Skip to main content

Installing Parkpow on-premise with HTTPS

This guide will provide instructions on how to add HTTPS support to a ParkPow on-premise implementation using Nginx and Certbot. By adding HTTPS to your application, you will enhance the security and privacy of data transmitted between the server and clients.

The process involves implementing an encryption layer to protect sensitive information such as passwords, personal data, and financial transactions. This way, you prevent malicious third parties from intercepting and accessing this data during transmission.


  • Docker and Docker-Compose.


    In this guide, we will make use of the following Docker images:

    • Certbot: An automated tool that simplifies the process of obtaining and renewing free SSL certificates from Let's Encrypt. Certbot will be used to generate and maintain the necessary SSL certificates to enable HTTPS.
    • Nginx: A web server known for its efficiency, performance, and ability to act as a reverse proxy. Nginx will be responsible for redirecting HTTPS requests to the Docker application.
  • Verify that ParkPow On-Premise is installed and running correctly in your environment.

    Make sure that the application is responding properly to HTTP requests.

  • Registered domain.

    To set up an application with HTTPS, you need to have a registered domain.


2) Preparation of the environment, configuration files and docker-compose files

Create a folder and add the template files below, replace the parameter server_name with the domain that will be used.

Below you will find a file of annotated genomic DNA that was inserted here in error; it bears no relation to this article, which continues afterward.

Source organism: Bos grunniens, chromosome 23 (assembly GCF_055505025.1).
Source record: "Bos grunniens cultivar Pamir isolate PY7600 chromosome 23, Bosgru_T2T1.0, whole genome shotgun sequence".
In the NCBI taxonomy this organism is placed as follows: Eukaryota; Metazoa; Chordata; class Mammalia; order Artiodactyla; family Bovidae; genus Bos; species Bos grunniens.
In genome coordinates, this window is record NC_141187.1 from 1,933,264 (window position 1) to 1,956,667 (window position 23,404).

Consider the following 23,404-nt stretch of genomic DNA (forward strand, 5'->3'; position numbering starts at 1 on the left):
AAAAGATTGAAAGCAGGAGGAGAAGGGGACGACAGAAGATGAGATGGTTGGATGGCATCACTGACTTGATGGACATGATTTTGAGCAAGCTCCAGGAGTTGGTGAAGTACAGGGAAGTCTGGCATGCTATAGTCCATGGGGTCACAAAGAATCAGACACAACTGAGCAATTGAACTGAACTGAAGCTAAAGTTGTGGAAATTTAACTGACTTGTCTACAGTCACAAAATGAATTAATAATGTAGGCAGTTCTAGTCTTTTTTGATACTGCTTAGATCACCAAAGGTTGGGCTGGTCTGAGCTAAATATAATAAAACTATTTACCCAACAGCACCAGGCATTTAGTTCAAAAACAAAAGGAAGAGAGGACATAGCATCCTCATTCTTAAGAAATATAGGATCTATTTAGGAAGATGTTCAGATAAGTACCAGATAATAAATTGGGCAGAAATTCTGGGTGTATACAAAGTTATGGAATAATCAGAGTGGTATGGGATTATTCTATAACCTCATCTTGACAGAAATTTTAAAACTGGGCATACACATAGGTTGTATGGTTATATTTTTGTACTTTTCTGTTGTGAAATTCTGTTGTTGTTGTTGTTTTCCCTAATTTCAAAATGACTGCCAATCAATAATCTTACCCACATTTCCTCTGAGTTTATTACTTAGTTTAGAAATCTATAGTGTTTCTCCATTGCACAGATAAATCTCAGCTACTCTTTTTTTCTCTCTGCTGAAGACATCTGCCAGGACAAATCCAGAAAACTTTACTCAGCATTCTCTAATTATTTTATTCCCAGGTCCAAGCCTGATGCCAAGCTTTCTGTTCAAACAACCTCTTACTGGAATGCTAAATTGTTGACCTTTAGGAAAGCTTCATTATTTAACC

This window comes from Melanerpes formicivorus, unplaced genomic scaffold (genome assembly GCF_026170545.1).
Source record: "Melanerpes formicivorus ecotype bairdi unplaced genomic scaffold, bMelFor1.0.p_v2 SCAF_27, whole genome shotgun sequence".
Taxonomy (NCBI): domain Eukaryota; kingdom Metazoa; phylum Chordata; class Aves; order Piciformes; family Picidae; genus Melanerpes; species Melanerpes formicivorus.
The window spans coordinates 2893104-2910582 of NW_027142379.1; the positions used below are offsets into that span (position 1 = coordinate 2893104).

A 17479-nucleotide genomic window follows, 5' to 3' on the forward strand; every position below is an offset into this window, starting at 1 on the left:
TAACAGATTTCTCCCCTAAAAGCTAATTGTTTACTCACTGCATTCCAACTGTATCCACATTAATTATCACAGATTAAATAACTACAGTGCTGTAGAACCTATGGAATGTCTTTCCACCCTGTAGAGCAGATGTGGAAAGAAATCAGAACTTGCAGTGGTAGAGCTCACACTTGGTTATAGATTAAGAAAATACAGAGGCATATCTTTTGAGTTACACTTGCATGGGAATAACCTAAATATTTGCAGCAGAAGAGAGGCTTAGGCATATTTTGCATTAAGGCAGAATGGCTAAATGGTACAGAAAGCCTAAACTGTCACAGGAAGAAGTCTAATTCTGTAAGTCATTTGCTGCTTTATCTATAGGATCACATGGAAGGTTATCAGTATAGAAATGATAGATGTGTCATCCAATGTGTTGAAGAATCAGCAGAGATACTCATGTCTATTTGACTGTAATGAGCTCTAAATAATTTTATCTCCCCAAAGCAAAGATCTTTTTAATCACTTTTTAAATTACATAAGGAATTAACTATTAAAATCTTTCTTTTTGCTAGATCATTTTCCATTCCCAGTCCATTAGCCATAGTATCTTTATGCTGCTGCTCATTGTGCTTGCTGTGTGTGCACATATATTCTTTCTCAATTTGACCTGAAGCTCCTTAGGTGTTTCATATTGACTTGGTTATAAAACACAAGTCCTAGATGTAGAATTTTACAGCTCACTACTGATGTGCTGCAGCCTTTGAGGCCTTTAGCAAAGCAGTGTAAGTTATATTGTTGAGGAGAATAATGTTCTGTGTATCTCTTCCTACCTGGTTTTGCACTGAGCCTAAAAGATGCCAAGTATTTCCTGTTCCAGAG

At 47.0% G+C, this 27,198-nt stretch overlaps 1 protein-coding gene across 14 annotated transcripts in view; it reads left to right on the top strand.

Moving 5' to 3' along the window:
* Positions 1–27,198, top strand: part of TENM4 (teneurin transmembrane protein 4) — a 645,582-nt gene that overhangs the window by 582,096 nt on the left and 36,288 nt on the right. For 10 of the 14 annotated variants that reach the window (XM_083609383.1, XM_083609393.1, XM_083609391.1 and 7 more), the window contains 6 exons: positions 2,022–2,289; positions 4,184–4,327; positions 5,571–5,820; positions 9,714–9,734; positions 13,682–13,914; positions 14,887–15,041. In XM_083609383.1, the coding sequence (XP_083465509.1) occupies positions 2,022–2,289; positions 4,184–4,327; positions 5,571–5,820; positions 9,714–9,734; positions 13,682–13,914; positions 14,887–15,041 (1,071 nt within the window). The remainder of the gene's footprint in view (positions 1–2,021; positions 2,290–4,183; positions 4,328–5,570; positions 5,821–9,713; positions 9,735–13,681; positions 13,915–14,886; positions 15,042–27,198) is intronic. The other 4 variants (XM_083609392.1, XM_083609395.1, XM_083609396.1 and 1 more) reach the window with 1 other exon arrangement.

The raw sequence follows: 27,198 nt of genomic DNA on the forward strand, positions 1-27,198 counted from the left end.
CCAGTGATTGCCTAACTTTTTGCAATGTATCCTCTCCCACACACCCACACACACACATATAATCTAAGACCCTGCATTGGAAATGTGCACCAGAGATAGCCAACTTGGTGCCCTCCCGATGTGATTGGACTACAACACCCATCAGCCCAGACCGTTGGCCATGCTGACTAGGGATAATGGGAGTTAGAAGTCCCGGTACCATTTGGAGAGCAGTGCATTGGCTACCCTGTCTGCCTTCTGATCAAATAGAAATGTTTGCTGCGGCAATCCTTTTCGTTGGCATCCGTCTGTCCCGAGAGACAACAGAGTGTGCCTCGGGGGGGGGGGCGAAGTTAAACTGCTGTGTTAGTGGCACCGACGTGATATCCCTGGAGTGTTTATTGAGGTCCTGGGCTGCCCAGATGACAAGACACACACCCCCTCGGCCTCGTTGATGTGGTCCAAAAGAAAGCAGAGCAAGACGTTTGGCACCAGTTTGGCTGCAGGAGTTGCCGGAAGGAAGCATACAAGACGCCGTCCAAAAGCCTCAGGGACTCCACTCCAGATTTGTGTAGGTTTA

server {
listen 80;
listen [::]:80;


location ~ /.well-known/acme-challenge/ {
root /var/www/certbot;

To enable Nginx to perform reverse proxy, it needs to be on the same internal network as ParkPow. For this, adding the following parameter in your docker-compose-nginx.yml is required.

- conteriner_name:web

Note that it should be based on the container name and service (-container_name:service), as per the standard convention. If you have multiple ParkPow instances, replace the parameter below with the container name associated with the specific ParkPow instance.

3) Create certificate with certbot

In the folder containing the created files, run Nginx with the basic configuration so that certbot can check the permissions on the domain, use the command below:

docker-compose -f docker-compose-nginx.yml up

Replace the email and domain parameters and run the command below:

docker-compose -f docker-compose-certbot.yml run --rm certbot certonly --webroot -w /var/www/certbot --force-renewal --email [email protected] -d --agree-tos

If all goes well, the command will generate an output as shown in the following image.

API Token

4) Change nginx.conf and restart container

Update the nginx.conf file with the newly created certificate parameters and your domain.

server {
listen 80;
listen [::]:80;


location / {
return 301$request_uri;

server {
listen 443 default_server ssl http2;
listen [::]:443 ssl http2;


ssl_certificate /etc/nginx/ssl/live/;
ssl_certificate_key /etc/nginx/ssl/live/;

location / {
proxy_pass http://nginx;
proxy_set_header Host $host;
proxy_set_header X-Real-IP $remote_addr;
proxy_set_header X-Forwarded-Proto $scheme;


Please note that in this guide, we are assuming the default service and container names generated from the standard Docker Compose file used for ParkPow installation. If you have modified this file, you will need to adjust this guide accordingly.

After modifying the file, execute the following command:

docker-compose -f docker-compose-nginx.yml restart

If everything goes smoothly, these steps should be sufficient for you to have ParkPow On-Premise running with HTTPS.

However, if you have a certificate obtained from another certification authority, you should start from step 4 and map the volumes in the docker-compose-nginx.yml file to the folder that contains your certificates.

Floating button icon
CTRL + .